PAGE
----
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Miscellaneous Notes: Maryland’s Defenders’ Day

1814, Sept. 14

Forenoon, this Wednesday, the garrison of Fort McHenry and the Sept. artillerists of Covington’s and Webster’s (or Six-Gun) batteries behind the Fort assemble to rejoice over their repulse of the British landing party at the cove the night before...

Origin of the future Society of the War of 1812 in the State of Maryland. Newspaper notices of Veteran assemblies yearly from 1815 to 1840, inclusive, are quoted.

Albert K. Hadel, M.D., Registrar, Md.
Society, in Baltimore American, July 25, 1895

1842, May 14

Founding of the “Association of the Defenders of Baltimore in May 1814.” Dr. Hadel has continuous records of the 1812 Society (Md.) under its various titles, from 1841 to 1895, inclusive.

Ibid. Cf. also the A. K. Hadel “Scrap
Book,” 1891-1901, MS #762 in Maryland Historical Society

1843 The Association adopts a constitution.
1870 Group photograph, this year, of twelve unnamed Defenders in Baltimore Sun, Sept. 12, 1938.
1870 and 1878 Group photographs, these years, by Bachrach Brothers, of thirty and thirteen unnamed Defenders, respectively, appear in Photogravure Sect., Sunday Sun, Apr. 4, 1920.
1880, Sept. 25 Harper’s Weekly, New York City, this date carries clear, individual engravings of seven named Defenders. (James C. Morford, see below, not included.)
1881, Sept. 25 Bachrach photograph, this date, of twelve Defenders at Druid Hill Park, Baltimore. They are named, including J. C. Morford, in the photo as reproduced in the Eve. Sun, Sept. 11, 1936. Same photo much better reproduced in Harry L. McCulloh’s article, “I Remember. . . The Last of the Old Defenders,” Sunday Sun, Sept. 6, 1959.
1887, Sept. 12 Baltimore hotelier Robert Rennert stages his last banquet for the Old Defenders. (Next year only two would remain, both too enfeebled to attend such a function.)
1888 By necessity, descendants assume reins of the Veteran organization, now styled “Association of the Descendants of the Defenders of Baltimore in the War of 1812.”
1888, Dec. 17

Death of the last Old Defender, and the last Veteran president of the 1812 Society (Md.), James Chamberlain Morford. Born at Long Green, Baltimore County; interred in family burying ground there. At age 19 he had served at North Point as quartermaster in the Company of his kinsman, Capt. Harry Fowler [46th Regt.].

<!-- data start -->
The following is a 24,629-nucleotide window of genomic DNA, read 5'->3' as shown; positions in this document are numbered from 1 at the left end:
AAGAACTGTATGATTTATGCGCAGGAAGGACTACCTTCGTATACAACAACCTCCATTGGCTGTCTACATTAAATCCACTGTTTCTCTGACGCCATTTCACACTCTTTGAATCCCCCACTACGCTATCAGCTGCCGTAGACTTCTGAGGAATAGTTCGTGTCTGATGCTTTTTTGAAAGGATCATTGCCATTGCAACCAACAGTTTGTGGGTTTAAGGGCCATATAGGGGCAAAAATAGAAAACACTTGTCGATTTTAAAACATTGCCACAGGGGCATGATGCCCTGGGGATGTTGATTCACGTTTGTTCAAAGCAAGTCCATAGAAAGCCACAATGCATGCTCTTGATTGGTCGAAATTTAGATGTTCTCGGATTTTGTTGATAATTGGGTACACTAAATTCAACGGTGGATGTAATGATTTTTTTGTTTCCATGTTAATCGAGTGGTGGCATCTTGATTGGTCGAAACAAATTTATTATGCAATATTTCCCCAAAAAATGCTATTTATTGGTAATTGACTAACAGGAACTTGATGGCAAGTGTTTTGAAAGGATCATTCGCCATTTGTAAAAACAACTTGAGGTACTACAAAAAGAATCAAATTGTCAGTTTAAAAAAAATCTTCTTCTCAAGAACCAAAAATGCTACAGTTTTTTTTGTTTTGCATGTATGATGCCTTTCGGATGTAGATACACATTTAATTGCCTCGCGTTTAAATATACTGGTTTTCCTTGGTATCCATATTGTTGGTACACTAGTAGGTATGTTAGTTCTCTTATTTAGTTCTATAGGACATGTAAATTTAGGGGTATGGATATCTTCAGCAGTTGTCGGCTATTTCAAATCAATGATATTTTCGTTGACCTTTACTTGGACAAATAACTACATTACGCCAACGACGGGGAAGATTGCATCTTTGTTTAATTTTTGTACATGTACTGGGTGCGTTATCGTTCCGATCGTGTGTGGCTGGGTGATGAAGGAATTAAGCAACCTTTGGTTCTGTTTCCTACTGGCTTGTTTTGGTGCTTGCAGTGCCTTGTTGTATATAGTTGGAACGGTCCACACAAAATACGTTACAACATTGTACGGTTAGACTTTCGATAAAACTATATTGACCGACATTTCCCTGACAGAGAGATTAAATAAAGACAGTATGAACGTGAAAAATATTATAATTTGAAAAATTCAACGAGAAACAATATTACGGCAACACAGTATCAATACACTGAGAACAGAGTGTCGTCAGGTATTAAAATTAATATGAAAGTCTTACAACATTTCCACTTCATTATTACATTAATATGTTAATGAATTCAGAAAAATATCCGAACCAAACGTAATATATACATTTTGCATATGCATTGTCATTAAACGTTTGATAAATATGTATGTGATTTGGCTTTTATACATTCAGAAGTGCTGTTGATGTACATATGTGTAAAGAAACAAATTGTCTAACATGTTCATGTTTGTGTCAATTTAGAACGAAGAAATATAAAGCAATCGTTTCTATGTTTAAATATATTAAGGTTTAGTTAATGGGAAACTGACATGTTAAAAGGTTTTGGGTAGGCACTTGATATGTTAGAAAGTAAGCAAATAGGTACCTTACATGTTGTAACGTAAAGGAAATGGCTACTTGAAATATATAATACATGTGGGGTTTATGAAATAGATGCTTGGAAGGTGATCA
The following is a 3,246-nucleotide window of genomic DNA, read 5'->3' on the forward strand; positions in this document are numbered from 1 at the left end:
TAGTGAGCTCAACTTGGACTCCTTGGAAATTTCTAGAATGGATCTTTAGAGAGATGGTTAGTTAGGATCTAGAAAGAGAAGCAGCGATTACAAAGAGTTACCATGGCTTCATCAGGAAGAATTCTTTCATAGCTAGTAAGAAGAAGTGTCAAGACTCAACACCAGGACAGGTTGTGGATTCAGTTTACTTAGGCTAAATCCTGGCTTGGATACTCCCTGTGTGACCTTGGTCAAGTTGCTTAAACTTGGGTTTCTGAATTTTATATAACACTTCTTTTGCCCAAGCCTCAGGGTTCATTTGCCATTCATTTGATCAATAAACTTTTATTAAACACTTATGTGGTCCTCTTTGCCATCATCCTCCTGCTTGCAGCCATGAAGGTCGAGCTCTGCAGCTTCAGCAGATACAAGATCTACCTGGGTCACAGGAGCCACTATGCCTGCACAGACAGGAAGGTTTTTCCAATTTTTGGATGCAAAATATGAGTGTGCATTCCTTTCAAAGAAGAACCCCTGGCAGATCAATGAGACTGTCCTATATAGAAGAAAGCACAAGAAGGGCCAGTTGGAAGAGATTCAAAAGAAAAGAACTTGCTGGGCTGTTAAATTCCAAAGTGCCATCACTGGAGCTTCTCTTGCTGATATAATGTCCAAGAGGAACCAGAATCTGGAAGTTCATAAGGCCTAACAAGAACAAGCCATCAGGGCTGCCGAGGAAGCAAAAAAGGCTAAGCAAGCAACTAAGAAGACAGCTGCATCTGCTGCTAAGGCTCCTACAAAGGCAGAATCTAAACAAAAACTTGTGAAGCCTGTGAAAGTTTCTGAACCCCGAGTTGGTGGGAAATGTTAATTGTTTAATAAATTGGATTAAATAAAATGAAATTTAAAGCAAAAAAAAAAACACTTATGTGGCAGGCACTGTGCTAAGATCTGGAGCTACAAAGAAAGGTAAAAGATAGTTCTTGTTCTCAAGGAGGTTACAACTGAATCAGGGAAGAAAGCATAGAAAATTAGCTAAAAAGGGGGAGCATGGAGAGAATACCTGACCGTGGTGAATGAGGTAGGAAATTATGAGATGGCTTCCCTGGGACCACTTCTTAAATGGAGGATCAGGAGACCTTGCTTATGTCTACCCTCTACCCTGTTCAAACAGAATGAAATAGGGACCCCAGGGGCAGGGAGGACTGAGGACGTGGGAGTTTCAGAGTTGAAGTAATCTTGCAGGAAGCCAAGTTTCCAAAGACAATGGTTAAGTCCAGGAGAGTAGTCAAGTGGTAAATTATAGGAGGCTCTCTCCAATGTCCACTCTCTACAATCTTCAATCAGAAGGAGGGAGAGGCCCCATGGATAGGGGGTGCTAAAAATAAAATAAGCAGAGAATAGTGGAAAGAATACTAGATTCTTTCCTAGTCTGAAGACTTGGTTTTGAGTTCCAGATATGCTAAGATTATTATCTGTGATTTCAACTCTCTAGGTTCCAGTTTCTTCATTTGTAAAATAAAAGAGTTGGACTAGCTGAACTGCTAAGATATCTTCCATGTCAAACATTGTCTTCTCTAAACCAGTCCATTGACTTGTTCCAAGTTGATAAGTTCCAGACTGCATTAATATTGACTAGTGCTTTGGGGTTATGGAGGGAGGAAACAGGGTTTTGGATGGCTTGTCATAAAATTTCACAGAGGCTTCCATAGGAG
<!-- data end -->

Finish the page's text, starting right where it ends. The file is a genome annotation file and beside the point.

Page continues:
For many years Mr. and Mrs. Morford were members of the High Street Baptist Church, Baltimore. Their pastor, Rev. 0. F. Gregory, recalls: “He was the sole survivor at the last dinner given to the Old Defenders, and after retiring from the dinner took the street cars by himself and went to Patterson Park, where a celebration was in progress, was introduced to the audience and made a few remarks.”

0. F. Gregory, letter to the Editor, Sun, Sept. 12, 1913 (p. 6)

1893, Oct. 25 “Association of the Descendants incorporated under title, Society of the War of 1812 in the State of Maryland.
1984, April 12 At Philadelphia the Pennsylvania, Maryland, and recently formed associations in Connecticut and Massachusetts organize the General Society of the War of 1812.
1895, July 23, Sept. 4, Nov. 17 Appleton Morgan, a vice-president of the Pennsylvania Society, contributes lengthy letters to the Baltimore American, these dates, demolishing Pennsylvania’s and New York’s claims to chronological precedence over the Maryland Society.
1908 Heretofore a municipal holiday, Defenders’ Day is proclaimed a State-wide commemoration by the General Assembly. (Chap. 181, Public General Laws of Maryland, 1908.)
1939, Aug. 7 President Franklin D. Roosevelt signs bill providing for national participation in Defenders’ Day. Bill introduced into the Senate of U.S. by George L. Radcliffe (Dem., Md.) and into the House by Lansdale G. Sasscer (Dem., Md.).
1952, Sept. 12 A clear route-map of the Cavalcade, with photographs of six of the Halts, appears this date in the Eve. Sun.
1960, Sept. 14 Post Office Department first-day issue at Baltimore of the Francis Scott Key postage stamp (4 cents), in “American Credo” series.
1969, Sept. 7 Special Defenders’ Day issue appears in “Maryland Living,” magazine section of the Baltimore News-American, with photographs of Key’s manuscript and of the first sheet music, plus feature articles by two of the editors (and Md. Society members), Neil H. Swanson and Walter F. Herman.
2003, Sept. 14 Governor of Maryland, Martin O'Malley, then Mayor of Baltimore City, was named honorary colonel of the Fort McHenry Guard.
2007, Sept. 8 Governor Martin O'Malley issues an Executive Order to create the Maryland War of 1812 Bicentennial Commission. The Commission will plan a multi-year cultural tourism and educational initiative to commemorate Maryland's unique contributions to the defense and heritage of the nation including the pivotal clash that ensured American victory, an iconic flag, and our national anthem, The Star-Spangled Banner.
2008, May 8 The Star-Spangled Banner National Historic Trail is authorized by the Consolidated Natural Resources Act of 2008. It is a National Historic Trail that commemorates the Chesapeake Campaign of the War of 1812. The trail commemorates the Chesapeake Campaign of the War of 1812 as it traces four major historical events along bikeways, byways, and waterways in Maryland, Virginia, and the District of Columbia. The 290-mile (467 km) trail was named after "The Star-Spangled Banner," the national anthem of the United States.

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